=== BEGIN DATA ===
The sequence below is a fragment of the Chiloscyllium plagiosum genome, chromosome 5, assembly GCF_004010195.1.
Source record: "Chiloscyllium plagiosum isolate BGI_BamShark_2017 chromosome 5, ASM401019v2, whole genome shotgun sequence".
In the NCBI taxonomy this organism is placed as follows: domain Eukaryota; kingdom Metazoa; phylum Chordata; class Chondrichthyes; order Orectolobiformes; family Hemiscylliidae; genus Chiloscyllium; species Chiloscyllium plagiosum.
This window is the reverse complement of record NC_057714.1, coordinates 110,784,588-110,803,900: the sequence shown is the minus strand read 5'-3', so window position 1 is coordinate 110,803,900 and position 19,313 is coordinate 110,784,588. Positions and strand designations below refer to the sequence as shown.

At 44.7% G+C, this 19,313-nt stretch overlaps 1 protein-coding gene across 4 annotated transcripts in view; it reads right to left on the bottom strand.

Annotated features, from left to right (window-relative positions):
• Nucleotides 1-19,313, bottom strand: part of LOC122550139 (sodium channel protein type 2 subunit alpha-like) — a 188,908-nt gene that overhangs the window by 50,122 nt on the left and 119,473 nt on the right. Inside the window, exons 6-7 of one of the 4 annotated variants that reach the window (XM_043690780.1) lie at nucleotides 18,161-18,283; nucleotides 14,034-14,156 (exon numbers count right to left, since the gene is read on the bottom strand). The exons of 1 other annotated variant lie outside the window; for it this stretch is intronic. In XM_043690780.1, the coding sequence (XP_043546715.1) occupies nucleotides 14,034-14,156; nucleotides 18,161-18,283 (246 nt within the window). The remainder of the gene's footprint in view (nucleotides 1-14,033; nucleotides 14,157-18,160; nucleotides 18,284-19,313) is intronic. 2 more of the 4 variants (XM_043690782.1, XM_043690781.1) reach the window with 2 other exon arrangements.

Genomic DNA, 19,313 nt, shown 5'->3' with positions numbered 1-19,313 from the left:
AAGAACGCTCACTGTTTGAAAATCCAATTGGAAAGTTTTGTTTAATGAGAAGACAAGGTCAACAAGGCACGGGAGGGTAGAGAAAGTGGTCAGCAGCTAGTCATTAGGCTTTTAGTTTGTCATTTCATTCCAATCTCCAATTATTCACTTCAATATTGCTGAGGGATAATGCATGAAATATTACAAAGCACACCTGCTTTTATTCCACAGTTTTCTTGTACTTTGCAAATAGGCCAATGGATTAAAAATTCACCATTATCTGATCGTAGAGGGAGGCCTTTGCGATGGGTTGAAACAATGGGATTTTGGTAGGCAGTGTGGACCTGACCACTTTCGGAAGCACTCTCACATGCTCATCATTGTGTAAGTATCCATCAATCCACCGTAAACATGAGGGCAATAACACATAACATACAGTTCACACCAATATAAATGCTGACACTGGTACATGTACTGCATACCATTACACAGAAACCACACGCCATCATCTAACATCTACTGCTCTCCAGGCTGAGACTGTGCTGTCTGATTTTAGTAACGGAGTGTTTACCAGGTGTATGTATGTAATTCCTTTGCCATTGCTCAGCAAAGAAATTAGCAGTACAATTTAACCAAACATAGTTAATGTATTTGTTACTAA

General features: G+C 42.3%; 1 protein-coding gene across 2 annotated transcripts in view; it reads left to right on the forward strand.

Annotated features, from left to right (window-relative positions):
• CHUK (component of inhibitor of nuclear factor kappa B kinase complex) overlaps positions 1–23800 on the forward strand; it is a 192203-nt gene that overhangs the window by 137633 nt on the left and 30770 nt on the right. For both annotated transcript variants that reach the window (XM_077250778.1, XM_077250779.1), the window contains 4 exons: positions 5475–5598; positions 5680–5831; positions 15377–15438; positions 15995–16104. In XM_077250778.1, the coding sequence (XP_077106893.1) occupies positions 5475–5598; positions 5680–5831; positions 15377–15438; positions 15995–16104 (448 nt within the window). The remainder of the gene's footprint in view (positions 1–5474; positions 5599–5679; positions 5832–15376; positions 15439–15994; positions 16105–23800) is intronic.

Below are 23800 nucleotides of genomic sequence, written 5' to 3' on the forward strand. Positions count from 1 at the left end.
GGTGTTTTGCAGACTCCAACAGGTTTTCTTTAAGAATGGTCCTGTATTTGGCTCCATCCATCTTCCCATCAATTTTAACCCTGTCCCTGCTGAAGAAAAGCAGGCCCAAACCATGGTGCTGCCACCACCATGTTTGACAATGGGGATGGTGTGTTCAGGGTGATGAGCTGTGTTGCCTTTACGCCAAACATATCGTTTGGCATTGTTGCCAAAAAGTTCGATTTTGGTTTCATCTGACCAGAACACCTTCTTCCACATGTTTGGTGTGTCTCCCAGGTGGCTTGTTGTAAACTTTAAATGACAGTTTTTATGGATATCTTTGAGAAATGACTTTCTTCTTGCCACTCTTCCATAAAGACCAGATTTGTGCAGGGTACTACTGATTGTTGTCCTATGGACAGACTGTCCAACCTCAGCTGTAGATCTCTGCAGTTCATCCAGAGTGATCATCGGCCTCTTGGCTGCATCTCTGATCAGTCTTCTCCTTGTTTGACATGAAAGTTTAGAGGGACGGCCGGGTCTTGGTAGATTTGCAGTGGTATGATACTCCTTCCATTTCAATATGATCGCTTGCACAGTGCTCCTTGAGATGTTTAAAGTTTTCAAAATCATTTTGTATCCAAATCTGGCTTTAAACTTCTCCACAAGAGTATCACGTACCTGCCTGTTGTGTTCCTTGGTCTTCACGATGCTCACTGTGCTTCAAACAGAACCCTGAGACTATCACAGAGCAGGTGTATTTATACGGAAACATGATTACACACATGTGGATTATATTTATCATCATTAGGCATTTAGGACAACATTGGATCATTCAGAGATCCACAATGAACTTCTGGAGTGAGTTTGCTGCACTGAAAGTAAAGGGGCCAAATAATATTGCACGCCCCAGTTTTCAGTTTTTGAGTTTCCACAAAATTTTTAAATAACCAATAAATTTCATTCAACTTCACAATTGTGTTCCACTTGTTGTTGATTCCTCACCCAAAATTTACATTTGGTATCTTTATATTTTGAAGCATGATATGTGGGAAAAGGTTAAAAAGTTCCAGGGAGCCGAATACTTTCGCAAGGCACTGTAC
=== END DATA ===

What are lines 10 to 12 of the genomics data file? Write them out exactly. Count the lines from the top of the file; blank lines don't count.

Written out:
General features: G+C 42.3%; 1 protein-coding gene across 2 annotated transcripts in view; it reads left to right on the forward strand.

Annotated features, from left to right (window-relative positions):
• CHUK (component of inhibitor of nuclear factor kappa B kinase complex) overlaps positions 1–23800 on the forward strand; it is a 192203-nt gene that overhangs the window by 137633 nt on the left and 30770 nt on the right. For both annotated transcript variants that reach the window (XM_077250778.1, XM_077250779.1), the window contains 4 exons: positions 5475–5598; positions 5680–5831; positions 15377–15438; positions 15995–16104. In XM_077250778.1, the coding sequence (XP_077106893.1) occupies positions 5475–5598; positions 5680–5831; positions 15377–15438; positions 15995–16104 (448 nt within the window). The remainder of the gene's footprint in view (positions 1–5474; positions 5599–5679; positions 5832–15376; positions 15439–15994; positions 16105–23800) is intronic.